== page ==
It’s Thanksgiving time. And I am going to say it simply: I am grateful for Adi Roche’s Chernobyl Children International in Cork, Ireland.
Since 1991, the nonprofit Adi founded in Ireland has delivered more than 90 million euros in direct and indirect humanitarian aid to the Chernobyl area.
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The nonprofit funds teams of surgeons and nurses to perform life-saving operations and provide medical training in Belarus, Northern Ukraine and Western Russia; provide therapeutic care; give recuperative holidays in Ireland for about 15,000 children; and fund a construction program to build permanent homes for seriously disabled and ill children and teenagers who are often left abandoned in orphanages or mental asylums, among other things.
I had the honor of meeting Adi last year, after covering the 25th anniversary of the Chernobyl nuclear disaster of 1986 that has left the region permanently contaminated.
There is an unforgettable light in this woman who has made CCI an accredited UN international nonprofit. Congress awarded it special recognition status in 2006 for its outstanding humanitarian work. All of the proceeds from the rock band U2’s song, “The Sweetest Thing,” go towards CCI.
Just recently, Adi announced that CCI will move 12 physically and mentally disabled young women out of the Vesnova children’s mental institution and into a home of they call their own, “a home where they will live independently for the first time!” Adi says recently.
In 2008 CCI opened an independent living apartment terrace for 10 physically and intellectually disabled young men from Vesnova -- the first of its kind in Belarus. The women are headed to homes in this building.
To get a feel for what Adi’s organization does, here’s Adi in her own words:
“I will never forget the day I first visited the Vesnova children’s mental asylum.
“It was a prison-like building at the end of a long road. A grim faced guard unlocked a metal gate on the grounds pointed me to the dilapidated building.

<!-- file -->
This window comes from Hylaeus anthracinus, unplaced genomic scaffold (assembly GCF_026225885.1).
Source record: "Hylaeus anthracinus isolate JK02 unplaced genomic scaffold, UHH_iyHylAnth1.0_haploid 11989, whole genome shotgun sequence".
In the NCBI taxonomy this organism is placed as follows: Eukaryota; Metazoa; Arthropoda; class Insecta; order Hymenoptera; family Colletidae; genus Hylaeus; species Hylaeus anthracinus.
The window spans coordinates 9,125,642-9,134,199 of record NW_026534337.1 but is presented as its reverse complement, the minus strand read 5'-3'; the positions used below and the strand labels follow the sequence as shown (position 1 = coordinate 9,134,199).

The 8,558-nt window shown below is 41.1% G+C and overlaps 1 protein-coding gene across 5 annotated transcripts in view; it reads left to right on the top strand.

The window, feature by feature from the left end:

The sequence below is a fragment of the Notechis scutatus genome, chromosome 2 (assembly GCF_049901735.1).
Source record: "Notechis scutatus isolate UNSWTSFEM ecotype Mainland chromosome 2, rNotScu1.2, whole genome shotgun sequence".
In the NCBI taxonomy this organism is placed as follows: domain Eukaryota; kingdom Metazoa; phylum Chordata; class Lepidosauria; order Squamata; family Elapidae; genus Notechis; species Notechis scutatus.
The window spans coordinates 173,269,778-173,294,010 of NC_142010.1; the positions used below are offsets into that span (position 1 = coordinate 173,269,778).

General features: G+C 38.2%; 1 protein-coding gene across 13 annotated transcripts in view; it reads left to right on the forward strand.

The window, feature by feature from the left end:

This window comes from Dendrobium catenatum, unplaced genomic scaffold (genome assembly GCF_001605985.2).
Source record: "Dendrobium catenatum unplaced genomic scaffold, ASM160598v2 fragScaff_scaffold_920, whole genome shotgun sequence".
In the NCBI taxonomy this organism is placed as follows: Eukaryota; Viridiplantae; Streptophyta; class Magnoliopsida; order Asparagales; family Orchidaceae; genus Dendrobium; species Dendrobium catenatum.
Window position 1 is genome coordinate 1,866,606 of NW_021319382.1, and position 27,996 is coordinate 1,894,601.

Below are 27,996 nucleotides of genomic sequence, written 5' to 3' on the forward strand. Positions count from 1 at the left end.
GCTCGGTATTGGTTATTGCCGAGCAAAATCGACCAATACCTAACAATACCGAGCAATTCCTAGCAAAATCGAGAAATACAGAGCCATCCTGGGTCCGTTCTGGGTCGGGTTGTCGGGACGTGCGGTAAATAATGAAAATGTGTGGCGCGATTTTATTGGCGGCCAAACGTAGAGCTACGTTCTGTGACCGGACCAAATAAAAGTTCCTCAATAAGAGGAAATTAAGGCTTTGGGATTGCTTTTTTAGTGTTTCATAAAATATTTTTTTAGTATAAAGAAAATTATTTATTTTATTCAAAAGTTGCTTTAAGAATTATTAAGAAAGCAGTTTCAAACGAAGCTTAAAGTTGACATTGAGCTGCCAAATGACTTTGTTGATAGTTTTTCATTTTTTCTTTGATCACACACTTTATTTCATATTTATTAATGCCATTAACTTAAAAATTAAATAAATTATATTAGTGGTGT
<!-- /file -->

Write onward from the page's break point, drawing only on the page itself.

“As I entered the building, my nostrils were filled with an overpowering smell of human waste, and it was a struggle to continue forward. Behind the locked doors of the units, I found children bound in strait jackets, and others tied to radiators. Many clearly suffered from malnutrition, and had mouths full of rotten teeth. Children lying in their own urine and feces, with flies dancing over their lips, moaned softly as I pulled back their ragged bedclothes. Many were covered in scabies or had festering bedsores. “The more mobile children were kept locked in cell like rooms. I remember what we came to call the ‘mattress room’ -- 10 empty eyed children rocking and humming and picking at each other’s skin. Most of the children had shaved heads and I could not tell the boys from the girls.
"Leaving the asylum, I saw the cemetery and row after row of small graves marked by numbers. I realized that for many of the children who came down the long road to Vesnova, a coffin and an unmarked grave would by their only way out.
“Later I learned that survivors would, at the age of 18, be transferred to an adult asylum -- a mixture of a prison and an ‘old folks home’ where they would live out the rest of their days isolated from society. Sadly, this is the fate for many mentally and physically disabled people around the world."
But Adi’s CCI is moving to prevent that, to get these human beings a home of their own. For good. Which is why I’m grateful for CCI.